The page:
izi sat before her computer with all of her apps and avatars just where she wanted them. It was her world, at her command. But on the other side of the screen, invisible, others tracked her every keystroke.
Some of the onlookers were ostensibly benign, profiling her commercial and philosophical preferences based on the websites she visited. Others collected “meta data” to improve their businesses.
A few, however, using “malware,” were trying to steal credit card and personal information. One of them succeeded.
Zizi had visited the site of a new company selling a red-and-mauve scarf she’d seen advertised and which she ordered via credit card. The scarf arrived three days later, but so did a credit card charge for four Baccarat crystal candlesticks purchased by a thief in Venezuela. The scarf website, it turns out, was unprotected, and her credit card number was swiped by a computer hacker.
“Identity theft,” the successful or attempted misuse of credit card, bank or personal information to commit fraud — the cyber equivalent of a heist — is looking for you.
Whether you care that others may be watching you as you surf the net can be a matter of generation, culture, or both. But, like it or not, you’re already on the slippery slope of losing control of your individual privacy. There are simply too many stories of stolen social security numbers, banking account passwords, and credit card numbers for anyone to pretend his or her online life is entirely secure. Denial is not an option.
Young people seem to care less about privacy than their elders, but the real difference in philosophy and approach to identity protection is cultural.
Europe, with its war-torn history, is obsessed with matters of privacy. Abuse of personal information led to casualties through both world wars and in the period of high tension that followed. That hurt produced the European Union’s strong support for human rights principles.
The European Convention on Human Rights, the Charter of Fundamental Rights of the European Union, and the EU Charter itself make the protection of personal data a cornerstone human right. Governments have a compelling duty to protect the privacy of every EU citizen and resident. The obligation emanates from view that “human dignity is inviolable,” found in the first article of the EU Charter.
Protected data includes an individual’s name, photo, email address, bank details, social networking posts, medical records, and computer IP address, and it applies across the board: at home, work, shopping, receiving medical treatment, at a police station or surfing the net.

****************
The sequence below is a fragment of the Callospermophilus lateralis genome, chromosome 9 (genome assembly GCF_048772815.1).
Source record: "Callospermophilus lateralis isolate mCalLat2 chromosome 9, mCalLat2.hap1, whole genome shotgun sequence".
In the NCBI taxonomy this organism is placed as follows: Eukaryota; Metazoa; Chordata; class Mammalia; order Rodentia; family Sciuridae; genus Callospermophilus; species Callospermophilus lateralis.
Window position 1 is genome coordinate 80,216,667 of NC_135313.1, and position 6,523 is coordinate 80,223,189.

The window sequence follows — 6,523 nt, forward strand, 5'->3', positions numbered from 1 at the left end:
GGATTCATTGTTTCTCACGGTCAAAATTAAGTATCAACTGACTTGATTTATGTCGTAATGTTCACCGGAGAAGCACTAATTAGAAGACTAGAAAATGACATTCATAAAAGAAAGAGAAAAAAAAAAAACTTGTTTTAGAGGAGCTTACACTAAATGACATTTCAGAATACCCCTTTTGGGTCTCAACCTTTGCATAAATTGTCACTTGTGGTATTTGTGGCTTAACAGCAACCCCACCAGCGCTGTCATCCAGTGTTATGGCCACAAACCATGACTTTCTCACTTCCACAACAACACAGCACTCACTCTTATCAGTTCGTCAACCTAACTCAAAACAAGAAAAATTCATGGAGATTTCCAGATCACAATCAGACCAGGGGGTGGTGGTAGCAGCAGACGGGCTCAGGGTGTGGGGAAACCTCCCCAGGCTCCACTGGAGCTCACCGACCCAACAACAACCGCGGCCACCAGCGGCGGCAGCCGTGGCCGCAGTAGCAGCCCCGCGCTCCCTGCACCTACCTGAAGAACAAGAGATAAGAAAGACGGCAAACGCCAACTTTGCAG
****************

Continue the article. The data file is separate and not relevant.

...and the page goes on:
In 1995, the EU passed the Data Protection Directive to help further guarantee privacy rights. Moves are afoot to modernize and update that legislation based on online advances.
Among the proposed reforms will be a single set of rules on data protection valid across the EU. The rules will also apply to any company outside the EU offering services to EU citizens. They will include the “right to be forgotten,” an individual’s right to have his or her data deleted from a website.
The United States, on the other hand, has no comparable comprehensive law for data protection. It approaches privacy from a different perspective, that of liberty and the First Amendment’s protection of freedom of speech and press. Instead of attempting to limit personal exposure, U.S. history is grounded in fighting for freedom from government intervention.
The word “privacy” does not appear in the U.S. Constitution. Notions of privacy entered law only through a series of U.S. Supreme Court findings in which the Bill of Rights was seen as suggesting “penumbras” of privacy, such as those covering a woman’s right to abortion during the first term of pregnancy (see Commandments and Culture laws).
American privacy notions depend mainly on laws developed in certain industries (such as cable television) and on self-regulation of the private sector. Federal legislation on the subject, when it exists, tends to favor the efficient flow of information over the individual’s right to privacy. In other words, you’re on your own.
Both American and European systems seek ways of protecting privacy that reflect their cultural realities, with exceptions carved out to allow for the invasion of privacy when the issue at hand regards terrorism, criminal justice, taxation, and the like.
As for Zizi, it won’t matter whether she’s in the U.S. or the EU. She won’t get redress directly from the thief who stole her credit card number. Nor do existing privacy laws prevent the unauthorized posting of information or photos she voluntarily shares on the web.
Laws may to some extent direct how our information is shared, but only up to a point. Global citizens of an increasingly non-private world must take personal responsibility for setting up their own computer protection and think twice about what to share with cyber world.
In the end, the first commandment of privacy is “protect thyself.”